I’m not trying to be a wet blanket here, I’m trying to be a pastor (hopefully those aren’t the same thing too often!). My hope is that we might see God in our very desires and longings right now. My hope is that our desires will point us not only to the things that are good—very good!—that we will attain soon enough and will indeed satisfy, but also that they might point us to deeper desires, to the “far off country,” the heavenly country. The longing is very painful and bitter some days. We lament that. But sometimes it is bittersweet. Sometimes it is reminding us of how much we love and desire something, some place, or someone we’ve taken for granted. Sometimes God is using our very desire to reveal something to us about how we were created, and to reveal something about a future we are destined for which is only hinted at in our sweetest sehnsucht longings.

[1] Forrest Baird. Lecture given at Whitworth University in Fall 2010.

[2] C.S. Lewis, Surprised by Joy. Since I am working/writing from home in this season, I don’t have all of my books with me, which means I can’t easily cite page numbers as I normally would.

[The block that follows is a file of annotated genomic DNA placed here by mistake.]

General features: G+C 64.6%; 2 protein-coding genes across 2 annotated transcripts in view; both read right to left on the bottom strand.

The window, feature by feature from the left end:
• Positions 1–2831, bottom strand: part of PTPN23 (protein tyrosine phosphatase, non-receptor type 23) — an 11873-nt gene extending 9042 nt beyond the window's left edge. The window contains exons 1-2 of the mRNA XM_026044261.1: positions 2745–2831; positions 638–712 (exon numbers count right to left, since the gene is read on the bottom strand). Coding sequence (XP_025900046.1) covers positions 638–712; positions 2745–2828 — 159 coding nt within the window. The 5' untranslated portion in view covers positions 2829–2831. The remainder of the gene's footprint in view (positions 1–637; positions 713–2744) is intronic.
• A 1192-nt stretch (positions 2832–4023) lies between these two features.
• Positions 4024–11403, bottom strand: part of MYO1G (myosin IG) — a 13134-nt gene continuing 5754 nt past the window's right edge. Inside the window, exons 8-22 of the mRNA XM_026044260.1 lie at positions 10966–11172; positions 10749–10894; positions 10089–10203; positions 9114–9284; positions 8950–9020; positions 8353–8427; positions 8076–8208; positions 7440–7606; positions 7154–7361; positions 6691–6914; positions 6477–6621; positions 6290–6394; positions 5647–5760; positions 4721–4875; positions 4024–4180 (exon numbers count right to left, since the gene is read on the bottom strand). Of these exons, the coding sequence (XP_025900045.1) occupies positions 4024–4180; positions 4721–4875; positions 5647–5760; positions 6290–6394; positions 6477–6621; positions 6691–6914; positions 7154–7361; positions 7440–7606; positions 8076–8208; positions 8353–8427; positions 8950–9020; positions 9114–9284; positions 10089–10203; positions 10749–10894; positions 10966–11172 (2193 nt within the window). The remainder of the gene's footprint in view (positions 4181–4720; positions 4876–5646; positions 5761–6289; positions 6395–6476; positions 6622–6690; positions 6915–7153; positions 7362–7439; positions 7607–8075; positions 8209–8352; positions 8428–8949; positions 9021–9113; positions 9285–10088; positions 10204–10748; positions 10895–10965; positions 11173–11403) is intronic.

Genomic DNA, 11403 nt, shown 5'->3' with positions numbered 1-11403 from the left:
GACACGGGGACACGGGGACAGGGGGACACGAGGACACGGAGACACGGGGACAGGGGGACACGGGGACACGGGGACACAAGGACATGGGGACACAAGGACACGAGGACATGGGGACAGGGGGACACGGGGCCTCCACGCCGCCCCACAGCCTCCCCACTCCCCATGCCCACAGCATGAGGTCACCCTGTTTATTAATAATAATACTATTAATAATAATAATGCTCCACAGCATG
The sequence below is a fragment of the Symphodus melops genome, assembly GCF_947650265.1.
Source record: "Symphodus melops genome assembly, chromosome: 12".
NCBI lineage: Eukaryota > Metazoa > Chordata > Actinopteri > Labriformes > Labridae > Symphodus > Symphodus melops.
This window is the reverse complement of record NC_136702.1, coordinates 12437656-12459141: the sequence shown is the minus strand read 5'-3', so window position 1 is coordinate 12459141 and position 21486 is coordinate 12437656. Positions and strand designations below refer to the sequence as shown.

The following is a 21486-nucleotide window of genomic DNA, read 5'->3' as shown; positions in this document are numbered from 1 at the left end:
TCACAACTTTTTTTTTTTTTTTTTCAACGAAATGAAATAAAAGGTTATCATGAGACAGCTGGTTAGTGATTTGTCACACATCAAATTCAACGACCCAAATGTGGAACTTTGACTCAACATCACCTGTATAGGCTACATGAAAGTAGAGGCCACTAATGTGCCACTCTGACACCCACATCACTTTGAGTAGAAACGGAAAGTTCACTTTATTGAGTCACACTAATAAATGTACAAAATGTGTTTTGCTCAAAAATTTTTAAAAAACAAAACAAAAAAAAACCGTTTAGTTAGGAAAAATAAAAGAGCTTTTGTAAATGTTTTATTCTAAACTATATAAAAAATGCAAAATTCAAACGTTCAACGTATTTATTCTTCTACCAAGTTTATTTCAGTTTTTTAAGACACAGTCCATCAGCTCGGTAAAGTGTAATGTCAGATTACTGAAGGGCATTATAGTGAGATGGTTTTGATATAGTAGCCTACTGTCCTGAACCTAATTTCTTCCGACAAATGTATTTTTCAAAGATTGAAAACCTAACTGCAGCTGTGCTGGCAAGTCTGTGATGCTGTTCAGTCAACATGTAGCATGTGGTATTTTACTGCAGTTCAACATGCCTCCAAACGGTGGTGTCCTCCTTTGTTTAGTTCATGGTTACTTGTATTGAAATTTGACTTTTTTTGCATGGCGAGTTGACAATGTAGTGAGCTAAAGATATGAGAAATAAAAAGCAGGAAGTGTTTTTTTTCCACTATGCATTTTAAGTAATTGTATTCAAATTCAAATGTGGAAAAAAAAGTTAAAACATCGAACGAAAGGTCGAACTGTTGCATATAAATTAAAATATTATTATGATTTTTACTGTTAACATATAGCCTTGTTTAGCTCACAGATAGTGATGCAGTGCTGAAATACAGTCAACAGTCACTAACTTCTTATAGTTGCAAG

[3] Annie Dillard, The Writing Life.


3 Responses

  1. Thanks Pastor Tyler! These are very good observations! We are si often deluded by our thoughts of what we need to be happy. Once we have this it that thing, we verdun to long for more or something better. When in truth, what we are longing for is a deeper relationship with Jesus! Let us pray for that and make ourselves available to receive what God has for us each day.

  2. I loved reading this. It is timely and touches my heart deeply. I have never summited a mountain but have climbed long, steep trails and hiked many miles over the years. Many times I climbed and hiked in Denali Park on stunning trails, rested in high green meadows filled with Dall sheep, and cried happy tears as I finally reached the top of some difficult rocky ridges. I know this longing, and also know that the high trails are no longer for these legs. But, the longing is still great. We have many mountains to climb and many challenges during our lives, some we choose and some that are chosen for us. God is our strength, He always guides our way and yes, the view will be finally clear. Thank you Tyler for helping me rediscover these thoughts.

Leave a Reply

Your email address will not be published. Required fields are marked *